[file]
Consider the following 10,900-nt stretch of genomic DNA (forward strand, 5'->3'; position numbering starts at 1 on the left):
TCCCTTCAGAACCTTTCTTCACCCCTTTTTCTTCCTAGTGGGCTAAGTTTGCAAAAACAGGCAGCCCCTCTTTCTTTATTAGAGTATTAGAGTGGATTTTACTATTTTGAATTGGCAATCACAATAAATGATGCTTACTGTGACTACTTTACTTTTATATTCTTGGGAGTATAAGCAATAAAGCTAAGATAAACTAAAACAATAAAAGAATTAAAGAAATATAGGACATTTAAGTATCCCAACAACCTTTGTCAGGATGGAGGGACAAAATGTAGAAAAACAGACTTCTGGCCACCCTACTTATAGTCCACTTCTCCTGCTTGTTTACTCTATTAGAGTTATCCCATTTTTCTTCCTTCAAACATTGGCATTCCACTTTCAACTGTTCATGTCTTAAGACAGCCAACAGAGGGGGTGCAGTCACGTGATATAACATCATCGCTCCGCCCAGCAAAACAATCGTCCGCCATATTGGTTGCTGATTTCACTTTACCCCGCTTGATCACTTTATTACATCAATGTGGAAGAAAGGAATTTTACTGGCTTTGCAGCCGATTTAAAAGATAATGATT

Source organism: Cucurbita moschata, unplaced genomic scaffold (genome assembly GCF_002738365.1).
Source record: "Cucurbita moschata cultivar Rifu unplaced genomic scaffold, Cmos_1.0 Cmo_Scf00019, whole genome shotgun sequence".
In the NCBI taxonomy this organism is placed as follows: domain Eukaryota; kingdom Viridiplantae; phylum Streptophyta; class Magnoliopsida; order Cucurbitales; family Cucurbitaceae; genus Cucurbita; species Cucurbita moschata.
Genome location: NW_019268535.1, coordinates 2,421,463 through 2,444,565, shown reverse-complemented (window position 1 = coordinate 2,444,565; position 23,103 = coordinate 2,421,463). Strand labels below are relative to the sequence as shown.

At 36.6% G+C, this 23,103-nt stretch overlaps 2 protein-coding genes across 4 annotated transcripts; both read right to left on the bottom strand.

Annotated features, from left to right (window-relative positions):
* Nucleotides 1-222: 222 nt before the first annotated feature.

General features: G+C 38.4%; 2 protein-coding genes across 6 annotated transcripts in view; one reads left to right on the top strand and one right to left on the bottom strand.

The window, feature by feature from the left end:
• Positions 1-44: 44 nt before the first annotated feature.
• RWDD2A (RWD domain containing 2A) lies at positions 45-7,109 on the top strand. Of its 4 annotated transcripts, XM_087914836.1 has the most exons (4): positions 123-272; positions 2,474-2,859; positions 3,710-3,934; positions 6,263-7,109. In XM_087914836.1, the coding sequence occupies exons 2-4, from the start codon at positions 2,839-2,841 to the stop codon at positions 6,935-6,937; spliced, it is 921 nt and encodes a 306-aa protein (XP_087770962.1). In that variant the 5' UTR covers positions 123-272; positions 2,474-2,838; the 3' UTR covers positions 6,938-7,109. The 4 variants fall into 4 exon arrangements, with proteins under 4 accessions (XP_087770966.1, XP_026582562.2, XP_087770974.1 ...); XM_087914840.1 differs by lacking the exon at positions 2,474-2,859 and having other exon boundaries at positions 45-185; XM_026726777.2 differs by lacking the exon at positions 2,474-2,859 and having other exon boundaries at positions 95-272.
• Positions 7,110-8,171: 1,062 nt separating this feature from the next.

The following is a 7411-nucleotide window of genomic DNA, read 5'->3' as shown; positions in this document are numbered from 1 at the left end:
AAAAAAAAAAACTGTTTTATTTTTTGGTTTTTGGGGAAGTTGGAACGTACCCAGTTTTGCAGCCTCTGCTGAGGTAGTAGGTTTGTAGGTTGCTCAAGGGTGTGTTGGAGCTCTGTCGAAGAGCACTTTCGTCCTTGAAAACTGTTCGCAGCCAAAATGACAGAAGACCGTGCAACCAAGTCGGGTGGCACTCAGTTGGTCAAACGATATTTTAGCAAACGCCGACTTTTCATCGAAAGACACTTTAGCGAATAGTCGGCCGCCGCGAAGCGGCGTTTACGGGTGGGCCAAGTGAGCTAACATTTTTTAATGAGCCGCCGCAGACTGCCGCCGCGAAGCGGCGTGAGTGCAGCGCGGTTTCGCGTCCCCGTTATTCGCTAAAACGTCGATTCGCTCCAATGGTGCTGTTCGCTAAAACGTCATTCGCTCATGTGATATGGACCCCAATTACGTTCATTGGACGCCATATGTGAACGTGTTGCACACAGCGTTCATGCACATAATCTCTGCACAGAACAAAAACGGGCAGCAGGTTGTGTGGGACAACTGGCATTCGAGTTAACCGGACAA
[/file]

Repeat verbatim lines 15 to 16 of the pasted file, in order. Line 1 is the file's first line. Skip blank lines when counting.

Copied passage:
The following is a 7411-nucleotide window of genomic DNA, read 5'->3' as shown; positions in this document are numbered from 1 at the left end:
AAAAAAAAAAACTGTTTTATTTTTTGGTTTTTGGGGAAGTTGGAACGTACCCAGTTTTGCAGCCTCTGCTGAGGTAGTAGGTTTGTAGGTTGCTCAAGGGTGTGTTGGAGCTCTGTCGAAGAGCACTTTCGTCCTTGAAAACTGTTCGCAGCCAAAATGACAGAAGACCGTGCAACCAAGTCGGGTGGCACTCAGTTGGTCAAACGATATTTTAGCAAACGCCGACTTTTCATCGAAAGACACTTTAGCGAATAGTCGGCCGCCGCGAAGCGGCGTTTACGGGTGGGCCAAGTGAGCTAACATTTTTTAATGAGCCGCCGCAGACTGCCGCCGCGAAGCGGCGTGAGTGCAGCGCGGTTTCGCGTCCCCGTTATTCGCTAAAACGTCGATTCGCTCCAATGGTGCTGTTCGCTAAAACGTCATTCGCTCATGTGATATGGACCCCAATTACGTTCATTGGACGCCATATGTGAACGTGTTGCACACAGCGTTCATGCACATAATCTCTGCACAGAACAAAAACGGGCAGCAGGTTGTGTGGGACAACTGGCATTCGAGTTAACCGGACAA